Russia’s Hacking Groups are Trying to Steal Coronavirus Vaccine Secrets

Two hacking groups linked to Russia are under the spotlight and one of them has been accused of trying to steal coronavirus vaccine secrets

Security officials have accused Russian hackers of trying to steal information about coronavirus vaccine research in the U.S., Canada and the U.K.

The U.S. Department for Homeland Security, the Cybersecurity Infrastructure Security Agency, the National Security Agency, Canada’s Communications Security Establishment and the U.K.’s National Cyber Security Centre joined forces Thursday in accusing Russia of the hacking campaign.

“It is completely unacceptable that the Russian Intelligence Services are targeting those working to combat the coronavirus pandemic,” U.K. Foreign Secretary Dominic Raab said in a statement. “While others pursue their selfish interests with reckless behaviour, the U.K. and its allies are getting on with the hard work of finding a vaccine and protecting global health.”

Raab also said that he was almost certain that Russians sought to interfere in the U.K.’s general election in 2019 but he didn’t point the figure at any specific group. Russia denied both of the allegations.

Phishing for a cure

So who exactly was trying to steal the coronavirus vaccine? Well, security officials think they know.

There are two hacking groups that are thought to be linked to Russian spy agencies: one is Fancy Bear and the other is Cozy Bear.

In this case, the lesser-known Cozy Bear is said to be the main culprit. It is formally known as ATP29 where APT stands for advanced persistent threat.

Over the last few months, Cozy Bear hackers allegedly used spear phishing and custom malware software to try to extract files crucial to developing a vaccine.

“This latest campaign fits with their modus operandi of disruption, stealing intellectual property, and sowing distrust in democracy,” said Andrew Tsonchev, director of technology at security firm Darktrace.

“We are at the stage where groups like this are able to send malicious emails that are impossible for humans to distinguish from genuine communication.”

Cozy Bear is thought to be linked to Russia’s foreign intelligence service, or the SVR RF, which collaborates with the country’s Federal Security Service (FSB).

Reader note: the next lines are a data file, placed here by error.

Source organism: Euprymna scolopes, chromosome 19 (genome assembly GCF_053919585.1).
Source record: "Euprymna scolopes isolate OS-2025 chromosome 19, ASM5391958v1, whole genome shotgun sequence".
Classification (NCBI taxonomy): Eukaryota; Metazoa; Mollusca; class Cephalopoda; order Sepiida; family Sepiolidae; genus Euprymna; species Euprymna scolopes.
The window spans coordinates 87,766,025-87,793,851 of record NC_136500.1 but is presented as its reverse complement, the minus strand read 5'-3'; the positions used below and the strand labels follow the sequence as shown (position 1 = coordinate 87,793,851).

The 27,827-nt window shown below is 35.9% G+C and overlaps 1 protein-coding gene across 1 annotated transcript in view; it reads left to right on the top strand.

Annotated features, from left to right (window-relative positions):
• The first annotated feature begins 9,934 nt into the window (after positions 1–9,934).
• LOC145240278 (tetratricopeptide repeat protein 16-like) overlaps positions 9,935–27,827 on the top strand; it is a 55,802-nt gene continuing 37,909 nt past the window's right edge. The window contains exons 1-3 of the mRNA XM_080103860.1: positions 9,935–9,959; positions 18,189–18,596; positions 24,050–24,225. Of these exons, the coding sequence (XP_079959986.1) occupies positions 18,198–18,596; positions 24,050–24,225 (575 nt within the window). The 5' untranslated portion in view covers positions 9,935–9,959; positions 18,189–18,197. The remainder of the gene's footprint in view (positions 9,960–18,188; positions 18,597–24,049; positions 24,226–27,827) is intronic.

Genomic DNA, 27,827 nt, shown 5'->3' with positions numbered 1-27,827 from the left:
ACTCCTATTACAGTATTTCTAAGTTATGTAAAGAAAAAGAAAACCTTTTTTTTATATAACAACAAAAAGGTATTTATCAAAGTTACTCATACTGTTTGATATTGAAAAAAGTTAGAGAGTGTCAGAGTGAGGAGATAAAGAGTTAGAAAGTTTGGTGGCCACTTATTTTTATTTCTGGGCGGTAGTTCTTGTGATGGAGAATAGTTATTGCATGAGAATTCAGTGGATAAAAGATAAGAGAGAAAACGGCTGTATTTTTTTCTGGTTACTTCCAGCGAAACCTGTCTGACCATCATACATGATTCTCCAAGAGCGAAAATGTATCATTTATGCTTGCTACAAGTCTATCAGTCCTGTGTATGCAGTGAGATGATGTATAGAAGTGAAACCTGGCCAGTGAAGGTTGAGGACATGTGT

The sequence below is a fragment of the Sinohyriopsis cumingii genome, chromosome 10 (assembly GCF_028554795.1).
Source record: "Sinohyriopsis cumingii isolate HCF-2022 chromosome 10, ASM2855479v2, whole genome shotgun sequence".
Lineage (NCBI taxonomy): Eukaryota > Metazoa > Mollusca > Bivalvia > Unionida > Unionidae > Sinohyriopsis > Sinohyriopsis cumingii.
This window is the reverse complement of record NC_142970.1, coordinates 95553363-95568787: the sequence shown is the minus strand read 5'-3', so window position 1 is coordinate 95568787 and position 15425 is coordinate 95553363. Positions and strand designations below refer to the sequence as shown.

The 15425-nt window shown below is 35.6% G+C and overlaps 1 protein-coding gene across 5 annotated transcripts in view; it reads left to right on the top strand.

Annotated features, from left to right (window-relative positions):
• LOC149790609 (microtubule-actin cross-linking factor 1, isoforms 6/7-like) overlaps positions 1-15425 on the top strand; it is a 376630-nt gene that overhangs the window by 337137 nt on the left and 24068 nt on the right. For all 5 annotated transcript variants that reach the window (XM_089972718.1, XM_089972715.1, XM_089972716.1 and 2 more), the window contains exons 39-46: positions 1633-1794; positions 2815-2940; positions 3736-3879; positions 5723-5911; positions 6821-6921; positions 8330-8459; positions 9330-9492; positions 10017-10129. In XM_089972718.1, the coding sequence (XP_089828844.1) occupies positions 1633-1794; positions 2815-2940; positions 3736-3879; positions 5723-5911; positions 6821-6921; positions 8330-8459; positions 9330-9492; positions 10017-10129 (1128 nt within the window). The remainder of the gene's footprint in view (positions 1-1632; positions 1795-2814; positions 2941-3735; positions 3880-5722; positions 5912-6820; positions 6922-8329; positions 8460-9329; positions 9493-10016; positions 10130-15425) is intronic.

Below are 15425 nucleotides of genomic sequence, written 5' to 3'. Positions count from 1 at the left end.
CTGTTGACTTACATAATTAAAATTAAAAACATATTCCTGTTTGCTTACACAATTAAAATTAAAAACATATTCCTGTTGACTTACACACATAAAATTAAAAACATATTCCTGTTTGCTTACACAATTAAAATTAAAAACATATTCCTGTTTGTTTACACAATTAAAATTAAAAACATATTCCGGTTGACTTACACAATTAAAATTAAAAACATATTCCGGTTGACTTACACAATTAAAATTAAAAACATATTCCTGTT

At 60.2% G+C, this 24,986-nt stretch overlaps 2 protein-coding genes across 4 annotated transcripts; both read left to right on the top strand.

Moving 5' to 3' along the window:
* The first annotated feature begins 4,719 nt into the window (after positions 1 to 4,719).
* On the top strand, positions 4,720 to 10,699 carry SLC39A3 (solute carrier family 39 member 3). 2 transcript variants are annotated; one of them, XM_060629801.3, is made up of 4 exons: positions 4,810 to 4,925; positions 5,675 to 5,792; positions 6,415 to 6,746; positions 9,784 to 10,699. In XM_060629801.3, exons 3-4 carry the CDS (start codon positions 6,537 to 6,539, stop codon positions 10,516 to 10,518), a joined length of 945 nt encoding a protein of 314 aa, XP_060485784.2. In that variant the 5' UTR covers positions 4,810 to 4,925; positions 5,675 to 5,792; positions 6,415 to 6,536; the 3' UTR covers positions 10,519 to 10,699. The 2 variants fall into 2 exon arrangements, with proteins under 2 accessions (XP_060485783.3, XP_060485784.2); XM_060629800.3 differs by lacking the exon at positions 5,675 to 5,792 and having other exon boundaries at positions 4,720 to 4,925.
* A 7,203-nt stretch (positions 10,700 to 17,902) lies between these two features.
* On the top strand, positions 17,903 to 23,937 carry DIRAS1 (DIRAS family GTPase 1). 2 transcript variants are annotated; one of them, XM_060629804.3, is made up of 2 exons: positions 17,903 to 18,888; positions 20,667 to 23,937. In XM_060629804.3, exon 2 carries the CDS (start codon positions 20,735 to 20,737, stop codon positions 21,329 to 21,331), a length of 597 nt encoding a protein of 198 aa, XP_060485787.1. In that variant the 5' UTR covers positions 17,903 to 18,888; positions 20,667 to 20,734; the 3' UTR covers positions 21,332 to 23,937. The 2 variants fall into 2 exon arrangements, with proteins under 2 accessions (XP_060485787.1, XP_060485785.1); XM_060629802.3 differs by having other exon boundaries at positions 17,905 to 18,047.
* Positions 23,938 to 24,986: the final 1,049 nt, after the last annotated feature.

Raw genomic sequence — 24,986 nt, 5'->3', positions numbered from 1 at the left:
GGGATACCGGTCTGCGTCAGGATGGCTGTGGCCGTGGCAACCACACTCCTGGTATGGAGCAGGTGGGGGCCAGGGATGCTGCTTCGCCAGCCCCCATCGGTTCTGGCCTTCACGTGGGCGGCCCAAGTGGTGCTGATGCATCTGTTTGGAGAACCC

The U.K.’s NCSC said that Cozy Bear “almost certainly operates as part of Russian intelligence services,” adding that it was 95% sure.

Kremlin spokesman Dmitry Peskov rejected the allegations Thursday, according to the state-owned TASS news agency.

“We do not have information about who may have hacked into pharmaceutical companies and research centres in Great Britain. We can say one thing — Russia has nothing at all to do with these attempts,” he said.

Cozy Bear was involved in the hack on the Democratic National Committee (DNC) during the U.S. presidential election in 2016, according to security firm CrowdStrike.

Norway’s PST security agency said Cozy Bear targeted Norway’s Labor Party in 2017, as well as the country’s defense and foreign ministries.

Ferocious Fancy Bear

Fancy Bear, more formally known as APT28, is more well-known than Cozy Bear.

It’s believed to be the hacking division of the GRU, which is the main military foreign-intelligence service of Russia.

Like Cozy Bear, Fancy Bear was said to be involved in the hack of DNC servers during the 2016 U.S. election campaign.

Some of Fancy Bear’s hackers were publicized by special counsel Robert Mueller following his investigation into Russian interference during the campaign.

In total, 12 agents were named and one of them is being sought by German officials for a cyberattack on the German Bundestag in 2015.

Author: Sam Shead

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